Dear Kirk: I’m ready to think seriously about financing a new car. What do I need to know about auto loans before I make a commitment?
Kirk Says: Congratulations! You scored a deal on a new or used vehicle. Now your next bargain awaits you as you go to secure the money to pay for that vehicle. Assuming you are not the benefactor of a wealthy friend or relative that will front you the money for your new purchase, you are going to need a loan before the dealership will let you drive that beauty off the lot. So, the best place to start is with an understanding of the different places that one can turn to obtain financing for that new or used vehicle.
Stop 1: The Dealership
The majority of the dealerships you walk into will have means of providing financing for your new vehicle. Even small mom-and-pop dealerships will offer some type of financing—think “Buy Here, Pay Here” options. The key advantage with dealership financing to you, the consumer, is convenience. They will handle everything for you from the purchase agreement to taxes, tags and financing, allowing you to finish the entire process before you walk off the lot. Wow! Doesn’t that feel good?
But all this convenience comes at a cost. And that cost comes out of your pocket. Remember, the dealership has no incentive to find you the best interest rate. That’s why car salespeople ask the question, “What can you afford to pay each month for this new car?”
Stop 2: The Bank
So now you are saying to yourself, “The convenience is nice, but how much can I save by doing some shopping on my own?” Well, that depends. I’ve seen consumers save thousands of dollars over the life of a loan, and anyone should be able to save at least a few hundred dollars by shopping several different banks.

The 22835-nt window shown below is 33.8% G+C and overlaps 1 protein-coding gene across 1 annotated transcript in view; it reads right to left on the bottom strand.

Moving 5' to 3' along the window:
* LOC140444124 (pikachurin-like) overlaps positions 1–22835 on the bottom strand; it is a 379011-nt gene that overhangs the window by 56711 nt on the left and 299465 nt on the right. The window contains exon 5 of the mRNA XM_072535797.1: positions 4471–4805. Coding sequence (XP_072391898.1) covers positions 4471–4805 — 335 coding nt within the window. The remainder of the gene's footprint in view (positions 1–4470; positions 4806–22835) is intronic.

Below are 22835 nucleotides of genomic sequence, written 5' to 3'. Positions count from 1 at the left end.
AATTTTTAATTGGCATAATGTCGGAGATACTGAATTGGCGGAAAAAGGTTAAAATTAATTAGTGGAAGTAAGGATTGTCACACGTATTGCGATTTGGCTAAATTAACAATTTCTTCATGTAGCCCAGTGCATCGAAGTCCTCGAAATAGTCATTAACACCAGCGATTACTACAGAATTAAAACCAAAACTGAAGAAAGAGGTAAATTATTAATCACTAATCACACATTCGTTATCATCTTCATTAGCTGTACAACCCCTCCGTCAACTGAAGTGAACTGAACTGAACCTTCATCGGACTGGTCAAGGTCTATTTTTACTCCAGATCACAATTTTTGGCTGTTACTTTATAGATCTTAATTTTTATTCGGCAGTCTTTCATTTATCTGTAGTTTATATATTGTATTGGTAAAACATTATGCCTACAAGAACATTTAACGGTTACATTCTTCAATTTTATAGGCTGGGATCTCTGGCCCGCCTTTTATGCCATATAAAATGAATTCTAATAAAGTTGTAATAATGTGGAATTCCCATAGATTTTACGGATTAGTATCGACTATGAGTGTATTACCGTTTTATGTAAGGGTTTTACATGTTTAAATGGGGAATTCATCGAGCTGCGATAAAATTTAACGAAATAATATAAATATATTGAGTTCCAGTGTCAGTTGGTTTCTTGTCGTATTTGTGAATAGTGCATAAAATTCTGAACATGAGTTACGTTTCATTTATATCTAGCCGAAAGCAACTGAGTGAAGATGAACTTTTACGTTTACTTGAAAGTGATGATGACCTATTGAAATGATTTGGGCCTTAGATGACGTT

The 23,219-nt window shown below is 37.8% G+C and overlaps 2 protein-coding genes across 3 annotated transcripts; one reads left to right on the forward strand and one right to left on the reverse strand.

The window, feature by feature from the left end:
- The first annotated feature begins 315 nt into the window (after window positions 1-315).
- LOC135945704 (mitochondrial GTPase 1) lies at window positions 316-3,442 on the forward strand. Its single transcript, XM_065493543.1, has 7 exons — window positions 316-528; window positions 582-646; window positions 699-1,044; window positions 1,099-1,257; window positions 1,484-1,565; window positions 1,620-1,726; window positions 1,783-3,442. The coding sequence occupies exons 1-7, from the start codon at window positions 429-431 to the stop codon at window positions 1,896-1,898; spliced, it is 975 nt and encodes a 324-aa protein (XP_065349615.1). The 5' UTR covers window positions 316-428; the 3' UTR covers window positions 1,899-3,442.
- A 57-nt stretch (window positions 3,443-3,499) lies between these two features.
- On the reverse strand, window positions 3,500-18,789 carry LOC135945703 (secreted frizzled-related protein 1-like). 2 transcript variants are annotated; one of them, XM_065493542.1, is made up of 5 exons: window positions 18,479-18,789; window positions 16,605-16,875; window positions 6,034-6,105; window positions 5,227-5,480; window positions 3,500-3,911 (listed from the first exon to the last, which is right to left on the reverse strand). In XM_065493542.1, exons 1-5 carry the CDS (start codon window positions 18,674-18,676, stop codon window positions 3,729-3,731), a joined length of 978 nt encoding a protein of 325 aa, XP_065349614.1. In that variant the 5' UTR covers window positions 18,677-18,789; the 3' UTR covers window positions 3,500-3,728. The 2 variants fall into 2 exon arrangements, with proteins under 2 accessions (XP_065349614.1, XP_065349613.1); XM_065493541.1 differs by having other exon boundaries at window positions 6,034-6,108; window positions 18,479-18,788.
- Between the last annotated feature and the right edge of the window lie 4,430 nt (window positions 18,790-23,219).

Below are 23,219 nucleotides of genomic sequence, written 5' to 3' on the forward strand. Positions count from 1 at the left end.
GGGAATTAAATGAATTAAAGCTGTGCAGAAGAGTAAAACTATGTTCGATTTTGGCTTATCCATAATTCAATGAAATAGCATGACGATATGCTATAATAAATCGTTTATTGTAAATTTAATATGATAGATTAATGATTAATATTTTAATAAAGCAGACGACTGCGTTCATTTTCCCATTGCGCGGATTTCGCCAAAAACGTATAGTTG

Lending institutions are competing for your business, but there is so much more going on behind the scenes. For example, one bank may have 10 times the amount of money to lend at a given time than another bank. What do you think they are going to do? They are going to put their loans on sale, which means better terms and conditions for you.
Stop 3: Credit Unions
If you are one of the nearly 1/3 of Americans that either belong to a credit union or have access to membership through your employer, be sure to shop your credit union’s terms and conditions on auto loans. On average, a credit union will provide 1 to 2 percent better interest rates than your typical bank.
Stop 4: Your Car Insurance Agent
This option may not be the one that comes to mind immediately when considering car financing, but many of the big players in insurance have banks or banking relationships and can assist you in obtaining vehicle financing. Some banks associated with these insurance companies even offer features of their loans that would cancel the total debt owed on the loan and pay your insurance deductible if your vehicle was totaled in an accident.
This is a tremendous value if you owe more on the car than what it is worth, and it can save you hundreds of dollars at the dealership by saving you the trouble of securing GAP (Guaranteed Auto Protection) coverage when you purchase the vehicle. The rates offered through banks associated with insurance companies are typically competitive with other banks.
Hopefully you are now more enlightened consumer and ready to go score your next best deal on the financing. Happy Shopping!
Kirk Gwaltney is a Chartered Financial Consultant and a Chartered Life Underwriter in Brentwood, Tenn. Learn more about him at kirkgwaltney.com.